AFTER MOST of those who were going up to Jerusalem for the Feast of Tents had left Capernaum, Jesus began his journey with his disciples. All who saw him going toward Jerusalem, and even his disciples, thought that now he was surely on his way to take his throne and rule the people as king of Israel.
Just as they were starting, a man who was one of the teachers of the law came to Jesus and said:
“Master, I will follow you wherever you may go.” He thought that by following Jesus he might have some high place in his kingdom. But Jesus saw that this man was following him only for gain. He said to him :
“You will gain nothing by following me. The foxes have holes, and the wild birds have their nests; but the Son of Man has not a place where he can lay his head.”
To another man, Jesus said, “Follow me!” The man answered, “First let me go and bury my father.”
Jesus said to this man, “Let those who are dead bury their dead; but do you go and spread everywhere the news of the kingdom of God.”
Jesus meant by this that such matters as the burial of the dead could be cared for by others, even though they did not have a knowledge of the truth which gives life; but Jesus wanted this man to go at once and preach his gospel.
There was another man who said to Jesus, “I will follow you; but let me first go and say `good-bye’ to my friends at my home.”
Whoever looks back,” answered Jesus, “after he has put his hand to the plough is of no use for the kingdom of God.”
For his work Jesus wanted men who were single-hearted, giving up all, that they might follow and serve him.
On this journey to Jerusalem Jesus did not take the road down the Jordan valley, the way usually followed. He made up his mind this time to go through Samaria, perhaps because he did not wish to have a crowd of people with him, and few of the Jews went to Jerusalem by way of Samaria.
As he drew near a Samaritan village, he sent some of his disciples to find in it a lodging place. But the Samaritan people would not allow Jesus and his disciples to come into their village, because they saw that they were Jews on their way to Jerusalem. The Samaritans and the Jews hated each other and would not show kindness to one another.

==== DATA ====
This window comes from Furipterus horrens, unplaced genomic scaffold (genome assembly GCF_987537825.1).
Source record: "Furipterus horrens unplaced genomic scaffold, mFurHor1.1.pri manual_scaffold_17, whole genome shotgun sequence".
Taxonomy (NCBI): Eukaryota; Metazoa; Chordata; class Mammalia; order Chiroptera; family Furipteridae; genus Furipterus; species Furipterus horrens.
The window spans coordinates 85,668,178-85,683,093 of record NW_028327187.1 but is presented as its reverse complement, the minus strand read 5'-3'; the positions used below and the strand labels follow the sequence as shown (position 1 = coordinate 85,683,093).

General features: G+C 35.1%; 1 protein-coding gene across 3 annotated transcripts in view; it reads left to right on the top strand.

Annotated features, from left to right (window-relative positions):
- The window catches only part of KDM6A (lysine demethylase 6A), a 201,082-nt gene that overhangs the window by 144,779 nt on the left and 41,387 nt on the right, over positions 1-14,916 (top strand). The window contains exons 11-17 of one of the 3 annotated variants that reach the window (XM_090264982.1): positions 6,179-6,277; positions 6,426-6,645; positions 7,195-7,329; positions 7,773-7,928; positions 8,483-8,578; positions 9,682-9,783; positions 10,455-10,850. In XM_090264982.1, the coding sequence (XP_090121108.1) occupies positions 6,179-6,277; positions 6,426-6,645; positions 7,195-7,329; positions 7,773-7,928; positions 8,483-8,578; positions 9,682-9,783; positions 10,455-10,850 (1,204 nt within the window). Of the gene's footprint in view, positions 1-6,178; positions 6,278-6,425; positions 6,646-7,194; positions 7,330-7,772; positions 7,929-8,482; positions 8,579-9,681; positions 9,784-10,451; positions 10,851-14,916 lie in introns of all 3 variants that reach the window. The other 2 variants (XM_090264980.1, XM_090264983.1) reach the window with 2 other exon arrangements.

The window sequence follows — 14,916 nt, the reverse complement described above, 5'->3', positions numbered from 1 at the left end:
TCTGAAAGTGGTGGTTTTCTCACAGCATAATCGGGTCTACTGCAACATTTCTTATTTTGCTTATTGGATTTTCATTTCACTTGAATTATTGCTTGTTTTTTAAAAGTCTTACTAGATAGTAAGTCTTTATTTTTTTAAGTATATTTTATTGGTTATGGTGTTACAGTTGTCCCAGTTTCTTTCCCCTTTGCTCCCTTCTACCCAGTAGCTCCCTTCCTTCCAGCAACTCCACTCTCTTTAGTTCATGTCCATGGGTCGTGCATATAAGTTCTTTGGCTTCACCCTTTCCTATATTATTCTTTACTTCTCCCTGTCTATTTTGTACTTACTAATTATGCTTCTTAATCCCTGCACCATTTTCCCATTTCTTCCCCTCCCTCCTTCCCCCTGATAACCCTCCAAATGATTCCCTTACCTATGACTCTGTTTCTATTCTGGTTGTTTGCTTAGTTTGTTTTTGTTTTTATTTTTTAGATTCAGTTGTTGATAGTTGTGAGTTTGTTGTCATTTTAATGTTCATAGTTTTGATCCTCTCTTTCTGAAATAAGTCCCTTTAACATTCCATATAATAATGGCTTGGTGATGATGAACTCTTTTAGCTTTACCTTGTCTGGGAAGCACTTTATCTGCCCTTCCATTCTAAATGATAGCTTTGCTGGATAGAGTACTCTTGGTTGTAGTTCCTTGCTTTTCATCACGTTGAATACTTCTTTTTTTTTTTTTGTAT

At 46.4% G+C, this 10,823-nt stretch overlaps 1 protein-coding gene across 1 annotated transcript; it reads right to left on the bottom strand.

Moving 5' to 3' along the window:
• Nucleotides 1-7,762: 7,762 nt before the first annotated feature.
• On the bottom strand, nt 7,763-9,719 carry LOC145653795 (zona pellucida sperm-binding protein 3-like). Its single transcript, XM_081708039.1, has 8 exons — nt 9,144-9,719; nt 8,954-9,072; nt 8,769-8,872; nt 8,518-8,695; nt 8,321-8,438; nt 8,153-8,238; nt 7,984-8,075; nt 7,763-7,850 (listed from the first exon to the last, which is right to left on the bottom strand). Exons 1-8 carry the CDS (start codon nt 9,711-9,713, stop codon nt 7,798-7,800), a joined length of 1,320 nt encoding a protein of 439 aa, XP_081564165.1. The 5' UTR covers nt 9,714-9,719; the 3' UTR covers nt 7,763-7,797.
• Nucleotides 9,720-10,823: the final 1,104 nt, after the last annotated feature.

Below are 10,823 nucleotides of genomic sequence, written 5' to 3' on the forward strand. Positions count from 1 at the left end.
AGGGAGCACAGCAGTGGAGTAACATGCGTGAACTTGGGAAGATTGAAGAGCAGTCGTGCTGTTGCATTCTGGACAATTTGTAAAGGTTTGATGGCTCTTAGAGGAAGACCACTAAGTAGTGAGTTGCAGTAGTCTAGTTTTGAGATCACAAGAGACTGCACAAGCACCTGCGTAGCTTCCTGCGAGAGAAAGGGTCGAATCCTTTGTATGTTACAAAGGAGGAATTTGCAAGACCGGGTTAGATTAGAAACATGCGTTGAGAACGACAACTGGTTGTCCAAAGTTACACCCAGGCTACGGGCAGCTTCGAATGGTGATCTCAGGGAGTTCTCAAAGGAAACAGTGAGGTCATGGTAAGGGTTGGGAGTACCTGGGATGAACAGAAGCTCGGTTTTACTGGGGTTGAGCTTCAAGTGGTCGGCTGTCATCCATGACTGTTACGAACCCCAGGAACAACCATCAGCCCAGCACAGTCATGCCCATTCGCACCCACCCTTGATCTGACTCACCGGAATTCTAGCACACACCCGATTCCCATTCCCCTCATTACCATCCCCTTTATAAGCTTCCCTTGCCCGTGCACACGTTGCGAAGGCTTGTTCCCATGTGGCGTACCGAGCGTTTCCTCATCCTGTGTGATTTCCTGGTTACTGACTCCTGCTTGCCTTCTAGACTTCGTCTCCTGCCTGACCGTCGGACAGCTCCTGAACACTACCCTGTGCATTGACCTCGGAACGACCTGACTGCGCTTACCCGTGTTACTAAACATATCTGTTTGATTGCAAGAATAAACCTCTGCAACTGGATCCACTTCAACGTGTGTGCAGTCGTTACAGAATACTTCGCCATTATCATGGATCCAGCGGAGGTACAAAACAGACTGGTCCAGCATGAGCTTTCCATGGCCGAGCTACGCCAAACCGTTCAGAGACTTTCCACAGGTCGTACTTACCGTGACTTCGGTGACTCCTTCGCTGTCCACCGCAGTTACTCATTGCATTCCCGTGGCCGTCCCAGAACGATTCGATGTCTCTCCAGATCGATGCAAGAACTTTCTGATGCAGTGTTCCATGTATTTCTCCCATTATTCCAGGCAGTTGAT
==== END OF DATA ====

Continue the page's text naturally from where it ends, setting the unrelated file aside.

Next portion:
James and John, two of the disciples, were exceedingly angry at these people, who would shut out their Master. They said to him:
“Lord, shall we call down fire from heaven, as the prophet Elijah did, and burn up that wicked village?”
But Jesus said to them, “Your spirit is not right. I did not come to destroy the lives of men, but to save them. Let us go to some other village.”
While he was still on the border of Galilee and Samaria, as he was going into a village, he met ten men who had the terrible disease of leprosy. They stood at a distance, for lepers were not allowed to come near people; and they cried aloud, saying:
“Jesus, Master, have mercy on us!”
“Go,” answered Jesus, “and show yourselves to the priests.”
In the Temple was a room where a man went who had any disease like leprosy, with a breaking out upon his skin. At this room he was kept for a time; and if it was found that his disease was not leprosy, after certain offerings and washings, he was allowed to go home and be among men. These men started for their Temple; those who were Jews for the Temple in Jerusalem, any that were Samaritans for their Temple on Mount Gerizim, near the city of Shechem. As they went, and by going showed their faith in Jesus, they found all at once that their leprosy was gone and they were entirely well.
Nine of these ten men, after they were cured, went on their way toward the Temple. But one of them, when he found that he was a leper no longer, stopped, with a loud voice praised God; and ran to Jesus’ feet and fell on his face before him, giving him thanks for his cure. This man was a Samaritan.
“Were there not ten men cured?” said Jesus. “But where are the nine? Was there only one to turn back and give thanks to God, and that one a stranger?”
And Jesus said to this grateful Samaritan, “Rise up, and go your way; your faith has made you well.”